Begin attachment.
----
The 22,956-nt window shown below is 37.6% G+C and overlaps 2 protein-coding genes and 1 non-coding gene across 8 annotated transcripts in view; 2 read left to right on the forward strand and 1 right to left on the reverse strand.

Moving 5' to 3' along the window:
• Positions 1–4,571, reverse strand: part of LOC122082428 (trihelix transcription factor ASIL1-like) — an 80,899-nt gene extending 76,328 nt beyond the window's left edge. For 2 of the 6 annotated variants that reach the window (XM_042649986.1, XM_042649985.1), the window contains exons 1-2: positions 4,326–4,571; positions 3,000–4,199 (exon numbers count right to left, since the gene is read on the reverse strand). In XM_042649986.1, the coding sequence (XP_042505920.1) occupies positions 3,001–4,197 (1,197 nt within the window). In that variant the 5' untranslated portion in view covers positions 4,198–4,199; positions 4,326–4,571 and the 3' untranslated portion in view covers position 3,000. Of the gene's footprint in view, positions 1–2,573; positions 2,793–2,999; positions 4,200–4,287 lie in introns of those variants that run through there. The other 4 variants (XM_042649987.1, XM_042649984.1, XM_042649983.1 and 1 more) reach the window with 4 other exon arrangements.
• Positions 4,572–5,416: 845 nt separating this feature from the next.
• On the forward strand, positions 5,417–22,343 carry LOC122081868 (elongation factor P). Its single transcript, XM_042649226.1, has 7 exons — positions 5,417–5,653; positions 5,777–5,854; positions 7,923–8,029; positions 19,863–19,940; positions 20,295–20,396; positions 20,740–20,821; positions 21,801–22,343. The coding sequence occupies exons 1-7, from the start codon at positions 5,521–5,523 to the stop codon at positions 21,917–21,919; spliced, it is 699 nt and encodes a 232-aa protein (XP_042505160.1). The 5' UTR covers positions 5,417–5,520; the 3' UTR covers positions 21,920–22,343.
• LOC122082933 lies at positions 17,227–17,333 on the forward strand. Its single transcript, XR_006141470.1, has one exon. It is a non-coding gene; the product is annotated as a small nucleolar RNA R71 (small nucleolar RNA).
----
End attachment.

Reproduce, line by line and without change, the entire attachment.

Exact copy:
The 22,956-nt window shown below is 37.6% G+C and overlaps 2 protein-coding genes and 1 non-coding gene across 8 annotated transcripts in view; 2 read left to right on the forward strand and 1 right to left on the reverse strand.

Moving 5' to 3' along the window:
• Positions 1–4,571, reverse strand: part of LOC122082428 (trihelix transcription factor ASIL1-like) — an 80,899-nt gene extending 76,328 nt beyond the window's left edge. For 2 of the 6 annotated variants that reach the window (XM_042649986.1, XM_042649985.1), the window contains exons 1-2: positions 4,326–4,571; positions 3,000–4,199 (exon numbers count right to left, since the gene is read on the reverse strand). In XM_042649986.1, the coding sequence (XP_042505920.1) occupies positions 3,001–4,197 (1,197 nt within the window). In that variant the 5' untranslated portion in view covers positions 4,198–4,199; positions 4,326–4,571 and the 3' untranslated portion in view covers position 3,000. Of the gene's footprint in view, positions 1–2,573; positions 2,793–2,999; positions 4,200–4,287 lie in introns of those variants that run through there. The other 4 variants (XM_042649987.1, XM_042649984.1, XM_042649983.1 and 1 more) reach the window with 4 other exon arrangements.
• Positions 4,572–5,416: 845 nt separating this feature from the next.
• On the forward strand, positions 5,417–22,343 carry LOC122081868 (elongation factor P). Its single transcript, XM_042649226.1, has 7 exons — positions 5,417–5,653; positions 5,777–5,854; positions 7,923–8,029; positions 19,863–19,940; positions 20,295–20,396; positions 20,740–20,821; positions 21,801–22,343. The coding sequence occupies exons 1-7, from the start codon at positions 5,521–5,523 to the stop codon at positions 21,917–21,919; spliced, it is 699 nt and encodes a 232-aa protein (XP_042505160.1). The 5' UTR covers positions 5,417–5,520; the 3' UTR covers positions 21,920–22,343.
• LOC122082933 lies at positions 17,227–17,333 on the forward strand. Its single transcript, XR_006141470.1, has one exon. It is a non-coding gene; the product is annotated as a small nucleolar RNA R71 (small nucleolar RNA).